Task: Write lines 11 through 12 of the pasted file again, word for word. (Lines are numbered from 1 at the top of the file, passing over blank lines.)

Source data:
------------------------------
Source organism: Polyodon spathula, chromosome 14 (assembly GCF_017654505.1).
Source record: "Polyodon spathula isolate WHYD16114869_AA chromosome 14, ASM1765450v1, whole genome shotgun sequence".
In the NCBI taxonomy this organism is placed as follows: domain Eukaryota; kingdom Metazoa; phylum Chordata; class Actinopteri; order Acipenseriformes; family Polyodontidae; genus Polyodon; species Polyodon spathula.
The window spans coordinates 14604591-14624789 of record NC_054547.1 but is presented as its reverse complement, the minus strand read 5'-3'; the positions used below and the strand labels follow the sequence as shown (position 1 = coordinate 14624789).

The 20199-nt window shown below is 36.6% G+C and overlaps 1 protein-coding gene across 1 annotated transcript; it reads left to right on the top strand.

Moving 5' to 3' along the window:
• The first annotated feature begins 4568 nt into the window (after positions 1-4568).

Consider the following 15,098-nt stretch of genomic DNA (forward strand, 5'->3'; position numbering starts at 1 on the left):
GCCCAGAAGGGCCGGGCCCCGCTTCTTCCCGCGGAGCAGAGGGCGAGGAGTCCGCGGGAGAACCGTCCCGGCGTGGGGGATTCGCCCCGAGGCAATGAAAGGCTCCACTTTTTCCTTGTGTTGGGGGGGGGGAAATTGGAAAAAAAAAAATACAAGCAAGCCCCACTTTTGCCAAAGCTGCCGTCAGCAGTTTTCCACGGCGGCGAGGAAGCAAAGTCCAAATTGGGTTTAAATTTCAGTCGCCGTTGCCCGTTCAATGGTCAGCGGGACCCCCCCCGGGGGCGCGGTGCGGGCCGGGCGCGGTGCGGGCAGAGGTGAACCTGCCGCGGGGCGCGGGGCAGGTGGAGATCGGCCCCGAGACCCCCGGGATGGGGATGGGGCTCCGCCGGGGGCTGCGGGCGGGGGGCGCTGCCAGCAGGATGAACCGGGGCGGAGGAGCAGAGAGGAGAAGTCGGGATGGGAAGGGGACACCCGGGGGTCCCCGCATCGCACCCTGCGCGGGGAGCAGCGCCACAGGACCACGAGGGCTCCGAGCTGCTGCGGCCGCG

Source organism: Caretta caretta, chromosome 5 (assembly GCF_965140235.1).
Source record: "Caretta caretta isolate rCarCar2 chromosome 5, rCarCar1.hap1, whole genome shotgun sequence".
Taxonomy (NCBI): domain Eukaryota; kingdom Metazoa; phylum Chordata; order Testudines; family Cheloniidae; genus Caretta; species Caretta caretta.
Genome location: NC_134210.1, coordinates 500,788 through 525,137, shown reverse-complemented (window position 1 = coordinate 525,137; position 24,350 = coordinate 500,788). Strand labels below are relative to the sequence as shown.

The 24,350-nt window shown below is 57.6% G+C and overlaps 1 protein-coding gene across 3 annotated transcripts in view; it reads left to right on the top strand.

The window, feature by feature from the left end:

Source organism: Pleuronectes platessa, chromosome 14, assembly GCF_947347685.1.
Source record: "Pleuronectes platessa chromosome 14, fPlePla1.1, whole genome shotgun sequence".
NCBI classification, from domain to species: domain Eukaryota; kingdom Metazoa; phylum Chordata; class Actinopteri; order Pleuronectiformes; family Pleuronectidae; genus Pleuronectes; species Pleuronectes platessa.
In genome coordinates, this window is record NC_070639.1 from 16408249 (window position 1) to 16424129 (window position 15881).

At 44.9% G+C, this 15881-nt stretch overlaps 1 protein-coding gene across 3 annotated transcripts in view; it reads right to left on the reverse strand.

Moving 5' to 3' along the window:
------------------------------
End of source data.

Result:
Source record: "Caretta caretta isolate rCarCar2 chromosome 5, rCarCar1.hap1, whole genome shotgun sequence".
Taxonomy (NCBI): domain Eukaryota; kingdom Metazoa; phylum Chordata; order Testudines; family Cheloniidae; genus Caretta; species Caretta caretta.